One group cleared ivy and expanded the Fern Glade Restoration area. Another group performed trail maintenance, cutting back and removing the invasive weeds that were rendering the trail almost impassable.


A third group hiked to the top of the switch backs, removed broom and spurge resprouts from a corner of the park where a wall of broom once stood. But the really "heavy lifting" was done by the crew that removed the remains of a large acacia tree that had fallen across the trail at Harwood Creek Restoration area. In between the hard work there was a lunch break and at the end of the day - ice cream!  THANK YOU from all the Garber Park Stewards for choosing Garber.  Click here to see more pictures of this hard working group.

Sunday, August 31, 2014

Fall Restoration Events in Garber Park

   CREEK TO BAY DAY IN GARBER PARK
       SATURDAY, SEPTEMBER 20
                9AM-NOON 
Come join us for a fun morning of restoration activities at the Harwood Creek Restoration Site. 

Five years ago the Harwood Creek Restoration Area was covered in Himalayan blackberries and Cape ivy.  Today, the natives are now dominating, but we need   your help in removing the invasives that keep wanting to invade this lovely area.   Meet at Fireplace Plaza at 9AM for coffee and drinks before walking to Harwood Creek for our morning activities.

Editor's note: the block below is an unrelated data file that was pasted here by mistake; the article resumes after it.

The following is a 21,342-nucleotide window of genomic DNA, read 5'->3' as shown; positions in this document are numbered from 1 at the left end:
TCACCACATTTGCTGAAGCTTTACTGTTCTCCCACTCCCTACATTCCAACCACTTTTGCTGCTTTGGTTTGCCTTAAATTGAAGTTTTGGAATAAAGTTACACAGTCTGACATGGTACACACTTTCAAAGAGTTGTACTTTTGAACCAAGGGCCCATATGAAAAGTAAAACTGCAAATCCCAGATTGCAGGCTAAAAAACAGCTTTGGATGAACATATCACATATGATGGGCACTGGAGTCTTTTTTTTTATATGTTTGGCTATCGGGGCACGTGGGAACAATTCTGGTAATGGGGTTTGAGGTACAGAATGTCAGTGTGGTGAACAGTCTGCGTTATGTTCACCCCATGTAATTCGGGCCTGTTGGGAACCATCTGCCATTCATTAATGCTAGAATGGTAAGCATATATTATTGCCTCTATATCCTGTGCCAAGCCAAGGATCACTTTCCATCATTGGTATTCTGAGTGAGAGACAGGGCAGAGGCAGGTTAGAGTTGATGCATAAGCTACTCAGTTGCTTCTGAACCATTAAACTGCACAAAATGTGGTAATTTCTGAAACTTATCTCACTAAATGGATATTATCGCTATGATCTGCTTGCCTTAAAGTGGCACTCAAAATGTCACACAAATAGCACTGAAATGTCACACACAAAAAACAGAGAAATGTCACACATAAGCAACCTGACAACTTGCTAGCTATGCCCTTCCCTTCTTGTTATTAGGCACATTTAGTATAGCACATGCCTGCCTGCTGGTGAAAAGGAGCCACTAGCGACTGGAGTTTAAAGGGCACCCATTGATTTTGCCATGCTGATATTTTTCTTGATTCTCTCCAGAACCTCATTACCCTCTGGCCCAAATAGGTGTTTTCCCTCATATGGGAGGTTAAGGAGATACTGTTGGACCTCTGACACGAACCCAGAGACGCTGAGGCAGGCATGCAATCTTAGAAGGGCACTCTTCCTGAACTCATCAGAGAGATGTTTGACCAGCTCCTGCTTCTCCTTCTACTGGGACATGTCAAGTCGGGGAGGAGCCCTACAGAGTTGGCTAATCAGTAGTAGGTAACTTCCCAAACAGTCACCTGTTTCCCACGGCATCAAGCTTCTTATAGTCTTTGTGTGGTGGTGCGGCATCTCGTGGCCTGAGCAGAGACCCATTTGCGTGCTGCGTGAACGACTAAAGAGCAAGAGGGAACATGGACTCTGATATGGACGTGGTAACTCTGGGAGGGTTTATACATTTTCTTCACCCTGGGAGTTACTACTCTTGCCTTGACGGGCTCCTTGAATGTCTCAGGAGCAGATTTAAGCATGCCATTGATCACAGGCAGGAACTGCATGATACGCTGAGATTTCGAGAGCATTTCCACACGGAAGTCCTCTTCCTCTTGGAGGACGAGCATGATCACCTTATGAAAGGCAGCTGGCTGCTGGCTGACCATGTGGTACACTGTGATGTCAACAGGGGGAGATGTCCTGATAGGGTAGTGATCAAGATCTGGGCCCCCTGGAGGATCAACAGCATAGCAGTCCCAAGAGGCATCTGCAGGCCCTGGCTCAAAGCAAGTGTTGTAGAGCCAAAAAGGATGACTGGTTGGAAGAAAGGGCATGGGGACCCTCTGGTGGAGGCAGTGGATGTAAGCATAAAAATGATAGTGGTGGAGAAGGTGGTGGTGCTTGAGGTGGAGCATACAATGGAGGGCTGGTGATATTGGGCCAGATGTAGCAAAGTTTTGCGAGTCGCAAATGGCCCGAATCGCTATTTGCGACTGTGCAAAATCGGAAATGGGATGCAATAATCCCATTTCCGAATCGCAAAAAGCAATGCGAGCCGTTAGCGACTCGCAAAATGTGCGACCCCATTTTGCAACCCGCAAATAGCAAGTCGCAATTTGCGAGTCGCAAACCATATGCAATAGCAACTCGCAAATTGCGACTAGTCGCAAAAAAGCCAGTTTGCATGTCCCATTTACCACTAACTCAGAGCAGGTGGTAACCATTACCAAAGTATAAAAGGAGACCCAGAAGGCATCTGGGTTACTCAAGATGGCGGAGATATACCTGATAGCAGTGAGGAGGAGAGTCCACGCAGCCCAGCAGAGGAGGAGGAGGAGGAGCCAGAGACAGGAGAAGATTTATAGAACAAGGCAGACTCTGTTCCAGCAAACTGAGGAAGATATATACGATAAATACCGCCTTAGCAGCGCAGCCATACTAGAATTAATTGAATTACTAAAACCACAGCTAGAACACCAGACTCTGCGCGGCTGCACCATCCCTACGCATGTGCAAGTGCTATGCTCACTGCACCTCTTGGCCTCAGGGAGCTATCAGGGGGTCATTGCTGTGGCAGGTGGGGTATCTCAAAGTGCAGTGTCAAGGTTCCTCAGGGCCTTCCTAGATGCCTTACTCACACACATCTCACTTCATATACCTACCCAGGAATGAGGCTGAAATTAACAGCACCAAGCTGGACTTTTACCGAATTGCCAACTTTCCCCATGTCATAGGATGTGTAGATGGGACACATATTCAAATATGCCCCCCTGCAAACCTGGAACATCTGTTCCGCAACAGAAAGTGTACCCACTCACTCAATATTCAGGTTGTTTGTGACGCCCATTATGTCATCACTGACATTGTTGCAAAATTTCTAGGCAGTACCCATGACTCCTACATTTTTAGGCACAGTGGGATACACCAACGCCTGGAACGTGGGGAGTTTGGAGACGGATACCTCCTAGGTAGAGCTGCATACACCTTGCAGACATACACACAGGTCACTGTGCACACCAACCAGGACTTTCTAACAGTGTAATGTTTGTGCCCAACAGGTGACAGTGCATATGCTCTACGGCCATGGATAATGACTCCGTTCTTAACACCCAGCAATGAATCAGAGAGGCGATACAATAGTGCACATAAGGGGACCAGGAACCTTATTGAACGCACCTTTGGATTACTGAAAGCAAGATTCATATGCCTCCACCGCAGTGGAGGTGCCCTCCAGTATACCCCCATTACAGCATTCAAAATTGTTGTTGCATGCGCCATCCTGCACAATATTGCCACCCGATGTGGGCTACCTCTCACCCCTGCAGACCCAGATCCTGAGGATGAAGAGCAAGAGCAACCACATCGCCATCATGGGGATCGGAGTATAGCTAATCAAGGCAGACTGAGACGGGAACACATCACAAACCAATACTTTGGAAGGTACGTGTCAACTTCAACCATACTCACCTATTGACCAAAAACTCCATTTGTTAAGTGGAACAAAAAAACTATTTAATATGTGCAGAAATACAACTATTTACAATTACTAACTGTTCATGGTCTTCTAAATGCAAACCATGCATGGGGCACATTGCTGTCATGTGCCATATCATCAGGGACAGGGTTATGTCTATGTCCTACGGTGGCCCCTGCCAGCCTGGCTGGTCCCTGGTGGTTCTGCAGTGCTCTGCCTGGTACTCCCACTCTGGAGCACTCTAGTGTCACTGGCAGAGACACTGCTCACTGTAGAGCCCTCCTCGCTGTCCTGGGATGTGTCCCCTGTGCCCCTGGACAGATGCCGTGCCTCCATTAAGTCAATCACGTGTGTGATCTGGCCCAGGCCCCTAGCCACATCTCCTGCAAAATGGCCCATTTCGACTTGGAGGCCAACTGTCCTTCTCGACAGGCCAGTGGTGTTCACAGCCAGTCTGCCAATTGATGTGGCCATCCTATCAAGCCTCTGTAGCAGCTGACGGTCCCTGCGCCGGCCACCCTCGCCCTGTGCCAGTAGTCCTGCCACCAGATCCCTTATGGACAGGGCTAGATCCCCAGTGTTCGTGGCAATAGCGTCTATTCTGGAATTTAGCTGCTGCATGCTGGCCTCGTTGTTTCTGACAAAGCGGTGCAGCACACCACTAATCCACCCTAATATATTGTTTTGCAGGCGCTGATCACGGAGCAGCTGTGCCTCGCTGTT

Wear long sleeves and pants and shoes with good traction.  We provide tools, gloves, water and snacks.
Click on the VOLUNTEER and MAP and DIRECTIONS buttons above for full details, including  directions to our new Claremont Ave Entrance.  From there a short, but steep hike on Sylvan Path past Fern Glen takes you to Fireplace Plaza.  For questions and more information contact Shelagh garberparkstewards@gmail.com. 

Click here to download a Creek to Bay Day flyer
 
We hope to see you there!

Saturday, August 16, 2014

Summer Restoration a Success

Working in Fern Glade is always a rewarding experience.